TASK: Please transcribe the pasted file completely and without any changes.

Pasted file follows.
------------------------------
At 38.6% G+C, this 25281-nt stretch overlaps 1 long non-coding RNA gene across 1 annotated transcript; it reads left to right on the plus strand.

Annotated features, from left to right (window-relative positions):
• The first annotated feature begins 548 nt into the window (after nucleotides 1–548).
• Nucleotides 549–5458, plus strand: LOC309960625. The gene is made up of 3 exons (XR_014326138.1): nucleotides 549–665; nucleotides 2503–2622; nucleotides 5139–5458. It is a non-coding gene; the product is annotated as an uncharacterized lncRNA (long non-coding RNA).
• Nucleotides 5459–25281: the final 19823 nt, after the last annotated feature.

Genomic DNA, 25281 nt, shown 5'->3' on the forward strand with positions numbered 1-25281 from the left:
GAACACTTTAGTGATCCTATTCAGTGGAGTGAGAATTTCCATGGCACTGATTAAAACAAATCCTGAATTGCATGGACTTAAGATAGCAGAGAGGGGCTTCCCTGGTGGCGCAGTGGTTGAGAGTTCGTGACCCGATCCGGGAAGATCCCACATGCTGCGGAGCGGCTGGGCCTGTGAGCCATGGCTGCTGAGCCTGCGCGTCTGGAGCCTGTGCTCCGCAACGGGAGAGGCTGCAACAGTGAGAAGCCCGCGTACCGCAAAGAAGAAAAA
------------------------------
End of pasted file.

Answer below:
At 38.6% G+C, this 25281-nt stretch overlaps 1 long non-coding RNA gene across 1 annotated transcript; it reads left to right on the plus strand.

Annotated features, from left to right (window-relative positions):
• The first annotated feature begins 548 nt into the window (after nucleotides 1–548).
• Nucleotides 549–5458, plus strand: LOC309960625. The gene is made up of 3 exons (XR_014326138.1): nucleotides 549–665; nucleotides 2503–2622; nucleotides 5139–5458. It is a non-coding gene; the product is annotated as an uncharacterized lncRNA (long non-coding RNA).
• Nucleotides 5459–25281: the final 19823 nt, after the last annotated feature.

Genomic DNA, 25281 nt, shown 5'->3' on the forward strand with positions numbered 1-25281 from the left:
GAACACTTTAGTGATCCTATTCAGTGGAGTGAGAATTTCCATGGCACTGATTAAAACAAATCCTGAATTGCATGGACTTAAGATAGCAGAGAGGGGCTTCCCTGGTGGCGCAGTGGTTGAGAGTTCGTGACCCGATCCGGGAAGATCCCACATGCTGCGGAGCGGCTGGGCCTGTGAGCCATGGCTGCTGAGCCTGCGCGTCTGGAGCCTGTGCTCCGCAACGGGAGAGGCTGCAACAGTGAGAAGCCCGCGTACCGCAAAGAAGAAAAA